Research increasingly converges on the concept that ozone (O3) behaves as an abiotic elicitor in plants, and this suggests the possibility of using such photochemical oxidant as an experimental tool for studying plant defence responses towards biotic and abiotic stresses. The vast array of molecular events deployed upon exposure to O3 are thought to be mediated by a complex cross-talk among hormonal signalling routes, in which ethylene, salicylic acid and (-)-jasmonic acid participate. In the present contribution, a first set of results concerning signalling and defence in tomato mutant lines impaired in ethylene perception (Never ripe) or biosynthesis (ripening inhibitor) after exposure to realistically elevated O3 as a model stressor, are presented. Differences in terms of temporal activation and relative transcripts abundance of the ethylene biosynthetic enzymes 1-aminocyclopropane-1- carboxylic acid (ACC) synthase and ACC oxidase, as well as of the ethylene receptor NR, were observed among the two aforementioned mutants and their common near isogenic wild type. Since the three genotypes compared were equally damaged by the treatment, a sort of isoform “compensation” among ethylene biosynthetic genes could be hypothesised, with the common aim of producing an ethylene burst triggering defence responses. Such a burst was indeed observed and showed similar time patterns in the three genotypes, although the peak ethylene emission levels were different.

Ozone as a tool for studying stress responses in tomato: signalling and defence in normal and mutant lines

PELLEGRINI, ELISA;LORENZINI, GIACOMO;NALI, CRISTINA;
2008

Abstract

Research increasingly converges on the concept that ozone (O3) behaves as an abiotic elicitor in plants, and this suggests the possibility of using such photochemical oxidant as an experimental tool for studying plant defence responses towards biotic and abiotic stresses. The vast array of molecular events deployed upon exposure to O3 are thought to be mediated by a complex cross-talk among hormonal signalling routes, in which ethylene, salicylic acid and (-)-jasmonic acid participate. In the present contribution, a first set of results concerning signalling and defence in tomato mutant lines impaired in ethylene perception (Never ripe) or biosynthesis (ripening inhibitor) after exposure to realistically elevated O3 as a model stressor, are presented. Differences in terms of temporal activation and relative transcripts abundance of the ethylene biosynthetic enzymes 1-aminocyclopropane-1- carboxylic acid (ACC) synthase and ACC oxidase, as well as of the ethylene receptor NR, were observed among the two aforementioned mutants and their common near isogenic wild type. Since the three genotypes compared were equally damaged by the treatment, a sort of isoform “compensation” among ethylene biosynthetic genes could be hypothesised, with the common aim of producing an ethylene burst triggering defence responses. Such a burst was indeed observed and showed similar time patterns in the three genotypes, although the peak ethylene emission levels were different.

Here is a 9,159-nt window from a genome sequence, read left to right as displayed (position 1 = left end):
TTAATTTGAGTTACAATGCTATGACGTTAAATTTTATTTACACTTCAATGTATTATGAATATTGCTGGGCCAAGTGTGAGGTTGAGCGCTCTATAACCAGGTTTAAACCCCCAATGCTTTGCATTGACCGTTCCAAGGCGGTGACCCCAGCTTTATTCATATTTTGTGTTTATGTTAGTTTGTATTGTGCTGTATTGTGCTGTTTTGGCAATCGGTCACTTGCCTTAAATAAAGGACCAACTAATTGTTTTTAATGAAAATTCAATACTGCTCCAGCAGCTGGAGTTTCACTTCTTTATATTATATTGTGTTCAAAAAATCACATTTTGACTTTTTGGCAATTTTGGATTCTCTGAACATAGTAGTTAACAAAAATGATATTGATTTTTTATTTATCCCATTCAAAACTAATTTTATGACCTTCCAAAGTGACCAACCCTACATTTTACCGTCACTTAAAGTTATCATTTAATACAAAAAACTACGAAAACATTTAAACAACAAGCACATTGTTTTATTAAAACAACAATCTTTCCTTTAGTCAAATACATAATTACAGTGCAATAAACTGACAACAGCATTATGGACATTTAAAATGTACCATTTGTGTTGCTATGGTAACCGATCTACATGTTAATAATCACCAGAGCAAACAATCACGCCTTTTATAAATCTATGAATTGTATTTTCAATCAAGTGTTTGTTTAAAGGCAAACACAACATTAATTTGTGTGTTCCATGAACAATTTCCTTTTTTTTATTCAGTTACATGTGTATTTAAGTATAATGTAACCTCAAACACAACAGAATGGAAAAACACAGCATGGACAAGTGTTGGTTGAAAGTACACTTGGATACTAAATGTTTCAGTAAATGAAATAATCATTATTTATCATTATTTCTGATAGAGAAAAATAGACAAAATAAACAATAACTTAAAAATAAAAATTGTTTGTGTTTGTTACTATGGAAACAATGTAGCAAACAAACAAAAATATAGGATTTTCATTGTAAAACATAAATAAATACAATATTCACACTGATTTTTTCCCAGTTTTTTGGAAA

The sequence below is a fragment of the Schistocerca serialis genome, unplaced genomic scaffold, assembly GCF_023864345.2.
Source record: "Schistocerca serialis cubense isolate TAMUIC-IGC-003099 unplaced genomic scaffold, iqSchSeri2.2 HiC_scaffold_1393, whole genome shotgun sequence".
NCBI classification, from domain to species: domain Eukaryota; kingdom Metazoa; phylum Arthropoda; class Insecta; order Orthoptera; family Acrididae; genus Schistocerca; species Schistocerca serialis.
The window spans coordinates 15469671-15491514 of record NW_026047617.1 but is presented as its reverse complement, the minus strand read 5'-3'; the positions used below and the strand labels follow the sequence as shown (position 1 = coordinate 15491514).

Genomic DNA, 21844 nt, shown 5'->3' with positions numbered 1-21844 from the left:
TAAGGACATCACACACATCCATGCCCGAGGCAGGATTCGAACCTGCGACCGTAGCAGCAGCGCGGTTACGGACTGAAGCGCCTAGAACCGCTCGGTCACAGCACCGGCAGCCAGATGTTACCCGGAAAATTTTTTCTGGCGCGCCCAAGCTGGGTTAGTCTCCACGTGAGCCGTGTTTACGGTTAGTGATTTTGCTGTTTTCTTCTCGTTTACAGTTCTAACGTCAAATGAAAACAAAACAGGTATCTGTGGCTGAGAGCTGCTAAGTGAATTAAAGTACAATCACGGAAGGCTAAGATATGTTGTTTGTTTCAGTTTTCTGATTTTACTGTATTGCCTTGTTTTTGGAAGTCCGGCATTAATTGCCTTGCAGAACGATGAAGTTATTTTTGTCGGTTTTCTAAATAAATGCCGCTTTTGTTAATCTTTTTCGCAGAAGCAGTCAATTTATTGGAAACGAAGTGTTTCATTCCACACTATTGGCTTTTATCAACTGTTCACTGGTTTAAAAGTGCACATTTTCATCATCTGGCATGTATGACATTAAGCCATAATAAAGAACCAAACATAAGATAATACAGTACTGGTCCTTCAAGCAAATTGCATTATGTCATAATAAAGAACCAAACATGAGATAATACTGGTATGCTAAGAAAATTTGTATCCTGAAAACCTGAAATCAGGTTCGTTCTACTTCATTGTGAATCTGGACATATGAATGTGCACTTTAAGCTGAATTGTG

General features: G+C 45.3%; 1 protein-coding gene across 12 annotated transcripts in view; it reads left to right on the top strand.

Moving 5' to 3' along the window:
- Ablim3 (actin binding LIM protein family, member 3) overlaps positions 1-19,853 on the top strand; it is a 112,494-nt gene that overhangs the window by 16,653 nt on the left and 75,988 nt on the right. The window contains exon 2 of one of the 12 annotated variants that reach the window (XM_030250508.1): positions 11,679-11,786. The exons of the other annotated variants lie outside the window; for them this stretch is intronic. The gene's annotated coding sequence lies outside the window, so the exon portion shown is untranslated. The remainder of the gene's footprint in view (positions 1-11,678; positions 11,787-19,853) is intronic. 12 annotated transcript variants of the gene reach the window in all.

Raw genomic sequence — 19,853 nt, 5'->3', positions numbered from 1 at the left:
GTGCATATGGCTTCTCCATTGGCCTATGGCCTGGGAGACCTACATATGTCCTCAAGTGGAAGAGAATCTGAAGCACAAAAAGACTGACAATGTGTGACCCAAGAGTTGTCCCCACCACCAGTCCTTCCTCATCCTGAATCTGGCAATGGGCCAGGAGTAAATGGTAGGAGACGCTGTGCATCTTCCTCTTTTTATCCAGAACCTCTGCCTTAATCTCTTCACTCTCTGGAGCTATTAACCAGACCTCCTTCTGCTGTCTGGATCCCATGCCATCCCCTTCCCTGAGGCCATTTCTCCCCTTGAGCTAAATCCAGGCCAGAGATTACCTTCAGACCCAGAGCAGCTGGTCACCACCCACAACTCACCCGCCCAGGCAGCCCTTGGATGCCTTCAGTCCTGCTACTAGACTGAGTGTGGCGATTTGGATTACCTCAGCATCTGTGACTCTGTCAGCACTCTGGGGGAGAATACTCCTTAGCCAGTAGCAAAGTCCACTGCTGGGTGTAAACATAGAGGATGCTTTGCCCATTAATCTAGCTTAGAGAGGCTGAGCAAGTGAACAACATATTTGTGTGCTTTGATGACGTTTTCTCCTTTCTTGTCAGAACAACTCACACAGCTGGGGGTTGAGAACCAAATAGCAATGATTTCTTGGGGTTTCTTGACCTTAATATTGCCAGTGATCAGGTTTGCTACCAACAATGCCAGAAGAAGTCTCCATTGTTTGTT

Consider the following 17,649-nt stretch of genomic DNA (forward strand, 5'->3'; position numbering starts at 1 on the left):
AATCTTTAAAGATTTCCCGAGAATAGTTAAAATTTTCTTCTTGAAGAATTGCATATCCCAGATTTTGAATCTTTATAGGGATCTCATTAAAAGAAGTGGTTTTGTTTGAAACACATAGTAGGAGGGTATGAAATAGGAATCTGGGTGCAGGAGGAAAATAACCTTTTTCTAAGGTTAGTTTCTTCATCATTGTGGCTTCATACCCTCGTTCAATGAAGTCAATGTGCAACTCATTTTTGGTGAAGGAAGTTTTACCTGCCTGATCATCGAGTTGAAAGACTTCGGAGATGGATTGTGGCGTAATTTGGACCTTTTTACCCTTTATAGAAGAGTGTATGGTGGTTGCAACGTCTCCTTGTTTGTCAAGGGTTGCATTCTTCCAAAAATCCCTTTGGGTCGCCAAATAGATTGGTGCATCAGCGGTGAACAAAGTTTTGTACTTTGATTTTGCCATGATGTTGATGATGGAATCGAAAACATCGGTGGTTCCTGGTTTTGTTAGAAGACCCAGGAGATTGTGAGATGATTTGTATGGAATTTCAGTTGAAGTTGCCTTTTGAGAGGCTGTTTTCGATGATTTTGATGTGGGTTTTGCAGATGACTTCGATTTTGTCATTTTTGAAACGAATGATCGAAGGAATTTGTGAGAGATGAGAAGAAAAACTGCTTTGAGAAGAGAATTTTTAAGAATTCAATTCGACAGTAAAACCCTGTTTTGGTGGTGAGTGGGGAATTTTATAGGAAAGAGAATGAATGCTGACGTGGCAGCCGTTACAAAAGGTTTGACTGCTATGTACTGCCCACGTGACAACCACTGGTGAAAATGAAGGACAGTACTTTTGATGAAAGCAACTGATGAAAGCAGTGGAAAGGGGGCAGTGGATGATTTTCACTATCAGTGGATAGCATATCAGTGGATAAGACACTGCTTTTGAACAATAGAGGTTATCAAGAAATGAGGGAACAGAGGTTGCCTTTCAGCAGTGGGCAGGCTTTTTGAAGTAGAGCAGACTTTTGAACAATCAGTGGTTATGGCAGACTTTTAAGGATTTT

ANTONELLI M., G; DI BACCIO, D; Ederli, L; Francini, A; Marabottini, R; Pellegrini, Elisa; Ciaffi, M; Lorenzini, Giacomo; Nali, Cristina; Pasqualini, S; Santangelo, E; Sebastiani, L; SORESSI G., P; Badiani, M.
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Utilizza questo identificativo per citare o creare un link a questo documento: http://hdl.handle.net/11568/196846
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